BARB Explained

BARB Explained: The router meter solution

15 January 2019
Project Dovetail FAQs

In the first part of last month’s BARB Explained, we saw how the meters attached to TV sets, PCs and tablets in panel households enable us to identify who is watching television and which device they are using.

These software meters, together with the device-based census data we collect from PCs, tablets and smartphones, mean we can track viewing regardless of when or how a programme was watched. But there are still some types of viewing that are opaque to us, and this is why we are introducing a new technology: router meters.

Router meters are attached to the broadband routers in panel homes. They track streaming activity by any member of the household on any device, with their consent.

Router meters will enable us to deliver the following service improvements:

Firstly, they will enable us to distinguish whether post-broadcast viewing was done through a tagged BVOD service or via playback of a PVR recording. Currently, we can only make this distinction in panel homes with Sky; router meters will extend this capability to all panel homes.

Secondly, router meters will enable us to measure our panel members’ viewing on smartphones. At present, we have device-based census data for smartphone viewing; router meters will enable us to report the demographic profiles of smartphone viewing.

Finally, router meters will give us greater insight into unidentified viewing (TV set viewing that we cannot identify, which accounted for over 20% of total TV set use in 2019). A significant part of unidentified viewing is comprised of viewing to SVOD and online video services, such as Netflix, Amazon Prime Video and YouTube. Subject to further evaluation, we anticipate that router meters will facilitate the reporting of aggregate-level viewing of these services.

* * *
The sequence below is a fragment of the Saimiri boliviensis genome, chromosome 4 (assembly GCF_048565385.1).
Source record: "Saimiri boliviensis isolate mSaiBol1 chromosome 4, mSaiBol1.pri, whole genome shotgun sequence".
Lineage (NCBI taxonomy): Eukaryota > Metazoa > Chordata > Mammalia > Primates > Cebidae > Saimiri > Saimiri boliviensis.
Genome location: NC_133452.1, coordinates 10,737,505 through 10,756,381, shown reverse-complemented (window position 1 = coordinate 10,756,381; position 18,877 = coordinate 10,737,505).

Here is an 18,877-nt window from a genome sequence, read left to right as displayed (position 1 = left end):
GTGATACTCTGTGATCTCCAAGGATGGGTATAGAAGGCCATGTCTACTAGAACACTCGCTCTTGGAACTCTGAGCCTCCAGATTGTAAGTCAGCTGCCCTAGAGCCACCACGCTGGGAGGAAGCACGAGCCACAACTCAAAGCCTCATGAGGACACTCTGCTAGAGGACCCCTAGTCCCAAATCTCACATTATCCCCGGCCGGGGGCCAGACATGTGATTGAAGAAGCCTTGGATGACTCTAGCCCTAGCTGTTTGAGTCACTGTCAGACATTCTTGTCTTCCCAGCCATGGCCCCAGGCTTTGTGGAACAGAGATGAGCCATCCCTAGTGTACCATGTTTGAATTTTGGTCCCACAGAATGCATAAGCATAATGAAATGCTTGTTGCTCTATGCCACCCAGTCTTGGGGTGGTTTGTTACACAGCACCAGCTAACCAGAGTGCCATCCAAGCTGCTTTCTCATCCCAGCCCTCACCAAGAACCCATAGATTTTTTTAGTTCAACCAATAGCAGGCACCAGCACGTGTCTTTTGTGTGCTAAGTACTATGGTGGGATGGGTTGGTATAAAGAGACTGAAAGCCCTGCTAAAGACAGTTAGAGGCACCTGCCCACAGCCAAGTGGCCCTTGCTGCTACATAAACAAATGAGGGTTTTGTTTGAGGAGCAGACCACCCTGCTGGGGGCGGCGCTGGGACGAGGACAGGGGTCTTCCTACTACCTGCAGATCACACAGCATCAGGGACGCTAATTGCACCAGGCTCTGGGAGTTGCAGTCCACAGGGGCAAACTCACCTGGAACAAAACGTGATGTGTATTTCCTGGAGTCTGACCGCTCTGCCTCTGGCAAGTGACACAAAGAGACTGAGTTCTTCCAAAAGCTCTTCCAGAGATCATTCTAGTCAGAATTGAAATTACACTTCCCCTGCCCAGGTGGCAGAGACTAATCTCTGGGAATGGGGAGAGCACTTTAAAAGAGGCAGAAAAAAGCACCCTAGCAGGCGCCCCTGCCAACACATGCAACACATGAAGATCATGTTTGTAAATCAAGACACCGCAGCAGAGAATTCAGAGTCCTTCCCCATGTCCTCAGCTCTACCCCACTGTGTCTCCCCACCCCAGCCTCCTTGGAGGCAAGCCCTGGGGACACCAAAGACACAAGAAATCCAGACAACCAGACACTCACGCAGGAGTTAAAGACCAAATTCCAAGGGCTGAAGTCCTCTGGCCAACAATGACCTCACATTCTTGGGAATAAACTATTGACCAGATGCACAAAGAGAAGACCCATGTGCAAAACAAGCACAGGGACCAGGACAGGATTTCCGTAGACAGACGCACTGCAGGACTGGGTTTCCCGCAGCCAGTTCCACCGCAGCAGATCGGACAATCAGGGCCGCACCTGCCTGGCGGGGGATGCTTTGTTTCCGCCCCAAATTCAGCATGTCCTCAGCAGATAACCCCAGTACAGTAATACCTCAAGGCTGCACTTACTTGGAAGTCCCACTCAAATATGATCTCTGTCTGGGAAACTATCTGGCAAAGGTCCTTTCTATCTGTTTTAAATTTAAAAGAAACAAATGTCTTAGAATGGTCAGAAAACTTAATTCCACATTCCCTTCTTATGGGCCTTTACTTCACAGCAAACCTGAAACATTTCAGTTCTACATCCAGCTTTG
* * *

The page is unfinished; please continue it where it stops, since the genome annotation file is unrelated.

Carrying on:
The router meters will only track video streaming activity from a designated list of BVOD, SVOD and online video services; other types of internet activity will not be tracked. All data collected from router meters in panel homes will be subject to the same secure handling and anonymisation processes that are currently applied to BARB data.

January 2020 update: We commissioned Kantar to install its router meter technology into the BARB panel of homes in June 2019. Kantar is in the process of installing its router meters into new and existing BARB panel homes, and all eligible homes are expected to have had a router meter installed by the end of 2020. The initial publication date for data from the meters is expected in early 2021.